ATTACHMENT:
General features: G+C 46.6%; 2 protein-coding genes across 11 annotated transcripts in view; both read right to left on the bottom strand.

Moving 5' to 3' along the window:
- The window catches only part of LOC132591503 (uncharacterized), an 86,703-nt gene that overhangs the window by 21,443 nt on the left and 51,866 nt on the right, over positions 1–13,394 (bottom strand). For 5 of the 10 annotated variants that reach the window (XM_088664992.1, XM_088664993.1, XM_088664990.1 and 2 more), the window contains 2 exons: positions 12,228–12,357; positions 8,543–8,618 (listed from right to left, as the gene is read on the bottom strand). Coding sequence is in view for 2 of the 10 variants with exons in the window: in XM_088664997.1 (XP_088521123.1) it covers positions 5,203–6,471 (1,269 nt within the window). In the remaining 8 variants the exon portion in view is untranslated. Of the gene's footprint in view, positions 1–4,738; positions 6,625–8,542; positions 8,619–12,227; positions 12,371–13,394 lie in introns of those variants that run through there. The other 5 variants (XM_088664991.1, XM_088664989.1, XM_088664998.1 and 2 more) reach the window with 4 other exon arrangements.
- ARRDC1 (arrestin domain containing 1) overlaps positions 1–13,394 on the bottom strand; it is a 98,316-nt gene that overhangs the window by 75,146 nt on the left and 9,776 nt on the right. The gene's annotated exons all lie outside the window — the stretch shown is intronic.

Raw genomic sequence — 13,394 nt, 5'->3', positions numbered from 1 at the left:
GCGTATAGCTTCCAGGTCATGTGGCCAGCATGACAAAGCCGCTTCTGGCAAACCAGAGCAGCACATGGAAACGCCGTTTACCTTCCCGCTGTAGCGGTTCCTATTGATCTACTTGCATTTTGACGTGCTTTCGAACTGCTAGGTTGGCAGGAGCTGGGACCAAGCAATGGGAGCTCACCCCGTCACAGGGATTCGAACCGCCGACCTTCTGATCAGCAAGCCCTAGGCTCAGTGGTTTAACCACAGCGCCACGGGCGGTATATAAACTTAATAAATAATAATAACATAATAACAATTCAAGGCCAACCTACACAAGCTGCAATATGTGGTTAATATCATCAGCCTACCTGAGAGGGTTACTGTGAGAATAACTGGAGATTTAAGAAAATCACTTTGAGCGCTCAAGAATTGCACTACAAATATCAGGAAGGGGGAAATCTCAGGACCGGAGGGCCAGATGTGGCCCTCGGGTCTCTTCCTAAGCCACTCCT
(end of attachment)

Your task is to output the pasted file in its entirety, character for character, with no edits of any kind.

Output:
General features: G+C 46.6%; 2 protein-coding genes across 11 annotated transcripts in view; both read right to left on the bottom strand.

Moving 5' to 3' along the window:
- The window catches only part of LOC132591503 (uncharacterized), an 86,703-nt gene that overhangs the window by 21,443 nt on the left and 51,866 nt on the right, over positions 1–13,394 (bottom strand). For 5 of the 10 annotated variants that reach the window (XM_088664992.1, XM_088664993.1, XM_088664990.1 and 2 more), the window contains 2 exons: positions 12,228–12,357; positions 8,543–8,618 (listed from right to left, as the gene is read on the bottom strand). Coding sequence is in view for 2 of the 10 variants with exons in the window: in XM_088664997.1 (XP_088521123.1) it covers positions 5,203–6,471 (1,269 nt within the window). In the remaining 8 variants the exon portion in view is untranslated. Of the gene's footprint in view, positions 1–4,738; positions 6,625–8,542; positions 8,619–12,227; positions 12,371–13,394 lie in introns of those variants that run through there. The other 5 variants (XM_088664991.1, XM_088664989.1, XM_088664998.1 and 2 more) reach the window with 4 other exon arrangements.
- ARRDC1 (arrestin domain containing 1) overlaps positions 1–13,394 on the bottom strand; it is a 98,316-nt gene that overhangs the window by 75,146 nt on the left and 9,776 nt on the right. The gene's annotated exons all lie outside the window — the stretch shown is intronic.

Raw genomic sequence — 13,394 nt, 5'->3', positions numbered from 1 at the left:
GCGTATAGCTTCCAGGTCATGTGGCCAGCATGACAAAGCCGCTTCTGGCAAACCAGAGCAGCACATGGAAACGCCGTTTACCTTCCCGCTGTAGCGGTTCCTATTGATCTACTTGCATTTTGACGTGCTTTCGAACTGCTAGGTTGGCAGGAGCTGGGACCAAGCAATGGGAGCTCACCCCGTCACAGGGATTCGAACCGCCGACCTTCTGATCAGCAAGCCCTAGGCTCAGTGGTTTAACCACAGCGCCACGGGCGGTATATAAACTTAATAAATAATAATAACATAATAACAATTCAAGGCCAACCTACACAAGCTGCAATATGTGGTTAATATCATCAGCCTACCTGAGAGGGTTACTGTGAGAATAACTGGAGATTTAAGAAAATCACTTTGAGCGCTCAAGAATTGCACTACAAATATCAGGAAGGGGGAAATCTCAGGACCGGAGGGCCAGATGTGGCCCTCGGGTCTCTTCCTAAGCCACTCCT